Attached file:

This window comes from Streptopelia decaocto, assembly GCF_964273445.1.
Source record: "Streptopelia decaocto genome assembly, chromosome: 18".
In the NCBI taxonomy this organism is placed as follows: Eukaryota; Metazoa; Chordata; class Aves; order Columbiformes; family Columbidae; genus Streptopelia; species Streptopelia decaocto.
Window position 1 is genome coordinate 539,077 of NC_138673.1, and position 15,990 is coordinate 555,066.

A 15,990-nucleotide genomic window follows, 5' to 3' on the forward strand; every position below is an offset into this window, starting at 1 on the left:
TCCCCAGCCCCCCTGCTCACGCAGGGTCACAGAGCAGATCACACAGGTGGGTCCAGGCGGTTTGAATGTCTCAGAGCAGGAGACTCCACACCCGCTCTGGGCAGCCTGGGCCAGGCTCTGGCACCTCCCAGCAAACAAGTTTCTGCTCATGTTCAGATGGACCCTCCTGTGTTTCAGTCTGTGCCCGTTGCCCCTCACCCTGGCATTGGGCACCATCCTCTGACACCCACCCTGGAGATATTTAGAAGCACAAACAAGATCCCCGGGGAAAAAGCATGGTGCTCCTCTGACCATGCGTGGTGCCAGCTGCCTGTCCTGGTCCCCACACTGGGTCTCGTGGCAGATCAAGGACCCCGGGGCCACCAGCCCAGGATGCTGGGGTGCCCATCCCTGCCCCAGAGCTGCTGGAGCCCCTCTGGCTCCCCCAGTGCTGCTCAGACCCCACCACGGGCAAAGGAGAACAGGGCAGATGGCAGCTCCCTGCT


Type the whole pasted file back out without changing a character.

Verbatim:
This window comes from Streptopelia decaocto, assembly GCF_964273445.1.
Source record: "Streptopelia decaocto genome assembly, chromosome: 18".
In the NCBI taxonomy this organism is placed as follows: Eukaryota; Metazoa; Chordata; class Aves; order Columbiformes; family Columbidae; genus Streptopelia; species Streptopelia decaocto.
Window position 1 is genome coordinate 539,077 of NC_138673.1, and position 15,990 is coordinate 555,066.

A 15,990-nucleotide genomic window follows, 5' to 3' on the forward strand; every position below is an offset into this window, starting at 1 on the left:
TCCCCAGCCCCCCTGCTCACGCAGGGTCACAGAGCAGATCACACAGGTGGGTCCAGGCGGTTTGAATGTCTCAGAGCAGGAGACTCCACACCCGCTCTGGGCAGCCTGGGCCAGGCTCTGGCACCTCCCAGCAAACAAGTTTCTGCTCATGTTCAGATGGACCCTCCTGTGTTTCAGTCTGTGCCCGTTGCCCCTCACCCTGGCATTGGGCACCATCCTCTGACACCCACCCTGGAGATATTTAGAAGCACAAACAAGATCCCCGGGGAAAAAGCATGGTGCTCCTCTGACCATGCGTGGTGCCAGCTGCCTGTCCTGGTCCCCACACTGGGTCTCGTGGCAGATCAAGGACCCCGGGGCCACCAGCCCAGGATGCTGGGGTGCCCATCCCTGCCCCAGAGCTGCTGGAGCCCCTCTGGCTCCCCCAGTGCTGCTCAGACCCCACCACGGGCAAAGGAGAACAGGGCAGATGGCAGCTCCCTGCT